To look at a shirt produced by New Britain's Kenai Sports and refer to it simply as a piece of clothing would be misdirected. It is, in fact, the glorious reincarnation of trash. Lots and lots of trash.
In 2008, while in their senior year at Massachusetts' Babson College, company founders Phil Tepfer and Charlie Bogoian first created cotton garments as part of a class project. The following year, they chose the entrepreneurial challenge of setting themselves apart while making a difference. Sustainability became the key.
"We did the research and found that upholsterers had been using recycled plastic for 30 years," Tepfer says. "So we partnered with a company which could execute that method and spent 2010 focused on our new business model."
Soon, they were using 20 different fabrics to make a line of 50 products and had one customer — Babson College.
"Babson prides themselves on innovation and alumni support," Bogoian says. "They helped us with both and really allowed us to get started."
Today, the company serves more than 24 clients, and conducts research and product testing at their Needham, Mass., facility. They collect raw material via contracts with several landfills who provide them with the recyclable plastics they use to make their garments. Only certain types of plastics can be used; specifically, those numbered one through seven. From there, the process can begin.
"Our plastic No. 5, for example, is sent to a mill where it is chopped up, cleaned, and flaked. It's then melted and formed into strings like spaghetti," explains Tepfer. "From that, we can create a fiber which is identical to polyester."
Colleges and universities are ready supporters of the concept, making up a large chunk of Kenai's customer base. Bogoian says that ordering their athletic wear, t-shirts, jerseys, shorts, and other school apparel from his company is a win-win, allowing the schools to offer quality pieces while representing a commitment to green practices.
"A lot of universities we talk to want to raise the bar on sustainability but need guidance. They tell us they want to go green, but don't know how," he says. "We give them that opportunity."
Along with every order shipped, Kenai sends out an impact statement, outlining exactly how much waste was saved through that particular purchase. Bogoian says that sort of tangible, quantitative information is something colleges can share with students to demonstrate that they have progressive values.
Corporations are eager to make and highlight sustainable purchases as well. At a recent Boston area golf tournament, Kenai was able to show sponsors that an order of shirts purchased for the event used an amount of recycled plastic equal to 630,000 golf balls, or 30,000 square feet of trash.
"When we approach a new client, there first needs to be a lot of education as to why sustainability matters. We address that before we talk about fabric," Tepfer says. "Our driving focus is our commitment to being a beacon of sustainability in the areas we serve."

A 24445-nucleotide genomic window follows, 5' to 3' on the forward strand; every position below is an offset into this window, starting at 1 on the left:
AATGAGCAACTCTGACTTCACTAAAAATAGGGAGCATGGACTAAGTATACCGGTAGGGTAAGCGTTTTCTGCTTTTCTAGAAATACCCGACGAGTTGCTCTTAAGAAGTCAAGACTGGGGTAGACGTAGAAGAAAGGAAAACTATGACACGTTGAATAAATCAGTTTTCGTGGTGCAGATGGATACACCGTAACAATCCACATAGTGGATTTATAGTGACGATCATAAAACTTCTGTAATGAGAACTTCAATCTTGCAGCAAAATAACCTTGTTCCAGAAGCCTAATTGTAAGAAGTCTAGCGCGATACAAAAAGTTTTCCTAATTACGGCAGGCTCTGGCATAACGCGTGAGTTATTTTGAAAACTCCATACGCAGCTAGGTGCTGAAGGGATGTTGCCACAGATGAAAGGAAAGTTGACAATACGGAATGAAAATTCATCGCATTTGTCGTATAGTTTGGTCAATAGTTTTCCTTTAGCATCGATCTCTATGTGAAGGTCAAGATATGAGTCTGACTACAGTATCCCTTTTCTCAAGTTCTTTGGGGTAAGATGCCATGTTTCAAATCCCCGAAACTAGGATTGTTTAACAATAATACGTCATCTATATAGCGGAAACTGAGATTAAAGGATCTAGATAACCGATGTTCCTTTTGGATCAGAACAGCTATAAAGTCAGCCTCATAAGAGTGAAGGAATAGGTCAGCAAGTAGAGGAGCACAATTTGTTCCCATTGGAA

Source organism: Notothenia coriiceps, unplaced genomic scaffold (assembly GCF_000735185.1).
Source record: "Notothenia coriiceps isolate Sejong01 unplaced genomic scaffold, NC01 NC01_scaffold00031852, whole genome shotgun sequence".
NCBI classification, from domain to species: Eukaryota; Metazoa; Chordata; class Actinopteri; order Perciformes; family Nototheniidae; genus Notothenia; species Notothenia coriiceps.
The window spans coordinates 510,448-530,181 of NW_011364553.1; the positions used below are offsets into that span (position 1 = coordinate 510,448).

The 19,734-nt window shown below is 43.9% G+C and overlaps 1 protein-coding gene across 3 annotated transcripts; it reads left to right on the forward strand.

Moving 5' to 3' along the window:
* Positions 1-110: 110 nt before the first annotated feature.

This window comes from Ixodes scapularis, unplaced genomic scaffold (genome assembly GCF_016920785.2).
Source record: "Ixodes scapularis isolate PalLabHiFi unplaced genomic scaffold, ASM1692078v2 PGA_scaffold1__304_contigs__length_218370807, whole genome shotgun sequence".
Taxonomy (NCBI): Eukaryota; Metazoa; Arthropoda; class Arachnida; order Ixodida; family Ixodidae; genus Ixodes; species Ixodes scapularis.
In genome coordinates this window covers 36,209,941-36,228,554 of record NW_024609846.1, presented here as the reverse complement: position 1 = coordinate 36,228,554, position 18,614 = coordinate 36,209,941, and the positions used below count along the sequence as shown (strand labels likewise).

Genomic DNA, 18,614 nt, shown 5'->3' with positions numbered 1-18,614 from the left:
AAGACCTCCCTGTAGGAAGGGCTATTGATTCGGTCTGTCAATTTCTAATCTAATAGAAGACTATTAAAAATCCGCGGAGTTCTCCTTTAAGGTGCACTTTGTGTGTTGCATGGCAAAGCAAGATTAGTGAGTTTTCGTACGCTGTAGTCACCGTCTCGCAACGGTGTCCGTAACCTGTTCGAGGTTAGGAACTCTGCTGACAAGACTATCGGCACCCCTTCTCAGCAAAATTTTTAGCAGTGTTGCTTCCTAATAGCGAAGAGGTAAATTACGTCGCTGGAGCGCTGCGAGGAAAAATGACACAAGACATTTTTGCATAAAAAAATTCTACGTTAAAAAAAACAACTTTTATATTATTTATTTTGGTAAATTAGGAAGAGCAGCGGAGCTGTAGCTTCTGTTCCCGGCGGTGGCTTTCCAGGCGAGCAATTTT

In addition to doubling their collegiate client base each of the past few years, Kenai is expanding beyond the university market. They are currently in the process of making polo shirts for the Peabody, Massachusetts police department's bike patrolmen, using a new reflective material, and hope to make more contacts with municipalities in that state, as well as in Connecticut. Offerings for these customers include sustainable uniforms for police, fire, and EMS workers.
Tepfer and Bogoian are proud to say that everything they make is produced in the United States and Canada. To further promote the reduce, reuse, recycle message, the company also employs what they call a closed loop process.
"Our customers can send clothes back to us once they don't want them anymore, and they will receive a discount on future purchases," Tepfer says. "Their cast-offs are then broken down to be recreated into something else."
Looking to the future, Tepfer and Bogoian say they will continue to focus on expanding relationships within the university and government marketplace, while branching out on some new ventures as well.
In May, the company launched a "Kickstarter" campaign to support the rollout of consumer-targeted styles, such as yoga pants produced from No. 5 plastic — found in things like yogurt cups and toothbrushes — and coconut shells.
According to the campaign's website, the project will utilize ten football fields worth of plastic trash and "upcycle" it into the garments, which will come with a ten-year warranty.
Plastic and coconut yoga pants sound strange to you? Not at Kenai, where making top quality apparel and actively reducing landfills go hand in hand every day. H